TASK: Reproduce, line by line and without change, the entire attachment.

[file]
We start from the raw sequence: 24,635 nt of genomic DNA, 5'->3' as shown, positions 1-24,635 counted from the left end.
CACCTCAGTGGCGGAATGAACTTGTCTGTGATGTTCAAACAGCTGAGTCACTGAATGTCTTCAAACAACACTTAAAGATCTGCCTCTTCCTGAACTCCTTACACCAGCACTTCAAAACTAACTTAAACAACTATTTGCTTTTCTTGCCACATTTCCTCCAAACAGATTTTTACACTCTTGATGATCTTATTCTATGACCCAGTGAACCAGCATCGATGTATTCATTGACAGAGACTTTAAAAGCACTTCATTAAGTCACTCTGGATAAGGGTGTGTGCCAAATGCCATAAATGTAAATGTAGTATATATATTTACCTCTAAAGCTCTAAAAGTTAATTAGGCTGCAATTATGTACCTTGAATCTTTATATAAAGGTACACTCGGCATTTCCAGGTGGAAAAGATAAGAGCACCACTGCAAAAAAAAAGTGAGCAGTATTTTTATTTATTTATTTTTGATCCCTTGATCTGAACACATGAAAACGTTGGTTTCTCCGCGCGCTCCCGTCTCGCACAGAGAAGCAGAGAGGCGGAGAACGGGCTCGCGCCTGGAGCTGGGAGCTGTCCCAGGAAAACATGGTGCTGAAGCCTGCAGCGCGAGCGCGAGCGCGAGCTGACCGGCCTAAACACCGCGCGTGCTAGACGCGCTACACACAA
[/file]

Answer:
We start from the raw sequence: 24,635 nt of genomic DNA, 5'->3' as shown, positions 1-24,635 counted from the left end.
CACCTCAGTGGCGGAATGAACTTGTCTGTGATGTTCAAACAGCTGAGTCACTGAATGTCTTCAAACAACACTTAAAGATCTGCCTCTTCCTGAACTCCTTACACCAGCACTTCAAAACTAACTTAAACAACTATTTGCTTTTCTTGCCACATTTCCTCCAAACAGATTTTTACACTCTTGATGATCTTATTCTATGACCCAGTGAACCAGCATCGATGTATTCATTGACAGAGACTTTAAAAGCACTTCATTAAGTCACTCTGGATAAGGGTGTGTGCCAAATGCCATAAATGTAAATGTAGTATATATATTTACCTCTAAAGCTCTAAAAGTTAATTAGGCTGCAATTATGTACCTTGAATCTTTATATAAAGGTACACTCGGCATTTCCAGGTGGAAAAGATAAGAGCACCACTGCAAAAAAAAAGTGAGCAGTATTTTTATTTATTTATTTTTGATCCCTTGATCTGAACACATGAAAACGTTGGTTTCTCCGCGCGCTCCCGTCTCGCACAGAGAAGCAGAGAGGCGGAGAACGGGCTCGCGCCTGGAGCTGGGAGCTGTCCCAGGAAAACATGGTGCTGAAGCCTGCAGCGCGAGCGCGAGCGCGAGCTGACCGGCCTAAACACCGCGCGTGCTAGACGCGCTACACACAA